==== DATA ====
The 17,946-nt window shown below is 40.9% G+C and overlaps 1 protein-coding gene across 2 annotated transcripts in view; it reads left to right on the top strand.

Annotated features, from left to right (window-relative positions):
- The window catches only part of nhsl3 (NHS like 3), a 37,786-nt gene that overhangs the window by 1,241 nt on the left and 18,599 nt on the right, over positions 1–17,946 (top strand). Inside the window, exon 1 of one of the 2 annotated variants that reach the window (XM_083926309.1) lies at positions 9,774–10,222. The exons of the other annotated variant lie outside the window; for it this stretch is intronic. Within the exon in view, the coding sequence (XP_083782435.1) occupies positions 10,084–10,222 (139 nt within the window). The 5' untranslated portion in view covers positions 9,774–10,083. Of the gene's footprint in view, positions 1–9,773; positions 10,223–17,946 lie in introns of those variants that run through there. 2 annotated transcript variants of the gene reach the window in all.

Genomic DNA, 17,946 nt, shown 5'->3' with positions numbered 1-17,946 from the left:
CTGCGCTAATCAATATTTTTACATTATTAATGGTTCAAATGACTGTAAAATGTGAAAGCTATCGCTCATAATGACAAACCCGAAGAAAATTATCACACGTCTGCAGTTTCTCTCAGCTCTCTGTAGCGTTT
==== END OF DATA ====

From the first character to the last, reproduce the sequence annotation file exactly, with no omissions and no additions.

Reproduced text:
The 17,946-nt window shown below is 40.9% G+C and overlaps 1 protein-coding gene across 2 annotated transcripts in view; it reads left to right on the top strand.

Annotated features, from left to right (window-relative positions):
- The window catches only part of nhsl3 (NHS like 3), a 37,786-nt gene that overhangs the window by 1,241 nt on the left and 18,599 nt on the right, over positions 1–17,946 (top strand). Inside the window, exon 1 of one of the 2 annotated variants that reach the window (XM_083926309.1) lies at positions 9,774–10,222. The exons of the other annotated variant lie outside the window; for it this stretch is intronic. Within the exon in view, the coding sequence (XP_083782435.1) occupies positions 10,084–10,222 (139 nt within the window). The 5' untranslated portion in view covers positions 9,774–10,083. Of the gene's footprint in view, positions 1–9,773; positions 10,223–17,946 lie in introns of those variants that run through there. 2 annotated transcript variants of the gene reach the window in all.

Genomic DNA, 17,946 nt, shown 5'->3' with positions numbered 1-17,946 from the left:
CTGCGCTAATCAATATTTTTACATTATTAATGGTTCAAATGACTGTAAAATGTGAAAGCTATCGCTCATAATGACAAACCCGAAGAAAATTATCACACGTCTGCAGTTTCTCTCAGCTCTCTGTAGCGTTT